Labour will pledge to “build British industry” through the use of a state-owned investment fund during the second day of the party’s conference in Liverpool.
In her speech later today, Rachel Reeves, the shadow chancellor, will set out the party’s industrial strategy, which includes promises to invest in national projects from battery factories to clean steel plants.
She is expected to confirm that the projects would be funded by a National Wealth Fund.
The policy would mean that when money is spent on projects, British people would own a share of that wealth and benefit from the returns on those investments.
Ms Reeves will say the proposal is a “real plan” for “growth”, “the climate” and “levelling up”.
“Here is the deal: the next Labour government will create a National Wealth Fund so that when we invest in new industries, in partnership with business the British people will own a share of that wealth and the taxpayer will get a return on that investment,” the shadow chancellor is expected to say.
“Because conference, when I say I want to buy, make and sell more in Britain I mean it.
“What you will see in your town, in your city, under Labour is a sight we have not seen often enough in our country.
“Cranes going up, shovels in the ground. The sounds and sights of the future arriving. Secure, skilled jobs for plumbers, electricians and joiners, for designers, scientists and engineers.
“Wealth that will flow back into your community and on to your high street. Wealth that the British people will own a stake in. Wealth that is invested in our country’s future.”
She will add: “That is a real plan for the climate. That is a real plan for growth. That is a real plan for levelling up.
“A zero carbon economy – made right here… made in Britain.”
The party said projects will include eight new battery factories, six clean steel plants, nine renewable-ready ports, the world’s biggest hydrogen electrolyser plant and net-zero industrial clusters in every region of the UK.
It added that every region in the country will get investment under the plan.
Ed Miliband, the shadow climate change secretary, said it is time for “an economy by the many for the many”.
“It is time to take back control of Britain’s economic destiny by making sure that we build the industries of the future in our towns and cities,” he said.
Mr Miliband continued: “Labour’s National Wealth Fund is based on a simple idea: that it is time to invest and build the wealth for this country, so we can lead the world in industries such as hydrogen, electric vehicles, green steel and offshore wind.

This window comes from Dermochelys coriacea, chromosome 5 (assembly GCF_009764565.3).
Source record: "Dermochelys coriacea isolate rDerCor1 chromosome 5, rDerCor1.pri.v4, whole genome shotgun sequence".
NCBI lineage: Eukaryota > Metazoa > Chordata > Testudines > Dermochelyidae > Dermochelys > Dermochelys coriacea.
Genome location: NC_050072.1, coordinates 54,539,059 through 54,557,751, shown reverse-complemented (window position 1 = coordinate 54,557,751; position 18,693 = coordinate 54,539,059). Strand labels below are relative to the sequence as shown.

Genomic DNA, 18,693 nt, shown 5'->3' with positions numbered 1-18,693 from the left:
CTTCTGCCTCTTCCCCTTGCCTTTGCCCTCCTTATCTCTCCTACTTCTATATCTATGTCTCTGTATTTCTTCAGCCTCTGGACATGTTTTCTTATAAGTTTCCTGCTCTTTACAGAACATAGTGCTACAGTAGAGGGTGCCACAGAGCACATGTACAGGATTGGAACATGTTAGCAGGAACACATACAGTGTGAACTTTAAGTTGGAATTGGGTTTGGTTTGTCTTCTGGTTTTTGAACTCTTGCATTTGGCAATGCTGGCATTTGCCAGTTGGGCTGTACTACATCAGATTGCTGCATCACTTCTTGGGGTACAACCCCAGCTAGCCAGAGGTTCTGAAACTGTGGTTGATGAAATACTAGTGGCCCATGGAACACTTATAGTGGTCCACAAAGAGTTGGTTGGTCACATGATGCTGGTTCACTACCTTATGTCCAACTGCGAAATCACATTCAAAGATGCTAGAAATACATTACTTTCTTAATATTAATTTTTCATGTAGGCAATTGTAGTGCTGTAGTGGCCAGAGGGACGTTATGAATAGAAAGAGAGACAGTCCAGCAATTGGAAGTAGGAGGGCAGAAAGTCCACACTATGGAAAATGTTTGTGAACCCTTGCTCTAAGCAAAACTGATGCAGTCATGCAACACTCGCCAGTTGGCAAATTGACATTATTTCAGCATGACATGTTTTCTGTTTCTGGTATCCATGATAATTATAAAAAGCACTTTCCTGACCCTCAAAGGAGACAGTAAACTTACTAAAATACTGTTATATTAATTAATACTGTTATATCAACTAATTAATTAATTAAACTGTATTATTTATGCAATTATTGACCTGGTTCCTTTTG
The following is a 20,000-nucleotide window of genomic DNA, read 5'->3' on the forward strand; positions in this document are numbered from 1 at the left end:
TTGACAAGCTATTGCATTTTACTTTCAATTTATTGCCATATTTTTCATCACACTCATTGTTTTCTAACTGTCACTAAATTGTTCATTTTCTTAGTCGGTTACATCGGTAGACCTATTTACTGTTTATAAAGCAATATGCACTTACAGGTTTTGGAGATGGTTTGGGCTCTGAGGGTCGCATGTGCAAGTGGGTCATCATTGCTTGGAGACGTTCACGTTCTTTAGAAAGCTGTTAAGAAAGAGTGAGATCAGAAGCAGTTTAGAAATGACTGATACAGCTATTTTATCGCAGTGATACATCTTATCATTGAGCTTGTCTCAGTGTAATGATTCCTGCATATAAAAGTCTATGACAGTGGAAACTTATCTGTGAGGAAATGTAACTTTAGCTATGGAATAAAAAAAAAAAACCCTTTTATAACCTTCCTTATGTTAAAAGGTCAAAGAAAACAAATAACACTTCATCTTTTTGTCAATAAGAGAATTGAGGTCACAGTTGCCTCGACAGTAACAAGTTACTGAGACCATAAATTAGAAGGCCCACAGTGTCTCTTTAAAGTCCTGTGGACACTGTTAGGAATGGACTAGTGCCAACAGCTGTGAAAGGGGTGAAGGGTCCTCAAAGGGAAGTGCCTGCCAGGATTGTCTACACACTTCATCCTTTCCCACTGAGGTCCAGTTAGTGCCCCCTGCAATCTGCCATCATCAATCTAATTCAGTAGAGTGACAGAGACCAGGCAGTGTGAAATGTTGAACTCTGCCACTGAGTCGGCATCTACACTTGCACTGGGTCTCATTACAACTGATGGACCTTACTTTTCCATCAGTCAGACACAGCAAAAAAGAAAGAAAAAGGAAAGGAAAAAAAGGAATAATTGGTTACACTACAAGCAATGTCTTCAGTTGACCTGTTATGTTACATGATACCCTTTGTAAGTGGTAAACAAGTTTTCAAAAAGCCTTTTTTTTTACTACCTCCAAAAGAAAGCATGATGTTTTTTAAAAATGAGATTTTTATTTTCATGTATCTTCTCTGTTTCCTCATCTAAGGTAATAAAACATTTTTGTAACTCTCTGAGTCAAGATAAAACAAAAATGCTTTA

“This is about good jobs that pay well, with strong trade unions, and with money that flows back into the pockets of the British people.”
Labour said its industrial strategy will boost economic growth, investment and employment rights through four “missions”:
• Delivering clean power by 2030
• Harnessing data for public good
• Caring for the future
• Building a resilient economy
Labour will on Monday also announce plans to tackle concerns facing business and workers, including helping firms deal with “future shocks” and making Brexit work as part of the launch of party’s industrial strategy.
A new statutory body, the Industrial Strategy Council (ISC), will report on Labour’s progress against the strategy’s missions to drive economic growth, including delivering clean power by 2030.
Jonathan Reynolds, the shadow business secretary, said: “In a clear break from the Conservatives’ belief in ‘trickle down economics’ Labour has outlined the importance of sustainable growth and bolstered employment rights to economic prosperity.
“While the Conservatives are dusting off the same tired old policies that got us into this mess, Labour is looking to the future. Businesses and workers want a partner in government that can offer certainty, bringing with it the confidence to invest in Britain.
“Only Labour working in partnership with business and trade unions can deliver the fairer, greener future Britain deserves.”
Another item to watch out for tomorrow afternoon is a conversation event between Sir Keir, shadow culture secretary Lucy Powell and former England footballer Gary Neville.
On the official first day of Labour’s conference on Sunday, the party’s deputy leader Angela Rayner pledged that an incoming Labour government would “oversee the biggest wave of insourcing for a generation”.
Meanwhile, Sir Keir Starmer told the BBC Labour will reverse the cut in the higher rate of income tax if it wins power at the next election.
Around 660,000 of the highest earners on more than £150,000 will benefit from the scrapping of the 45p rate, getting back on average £10,000 a year.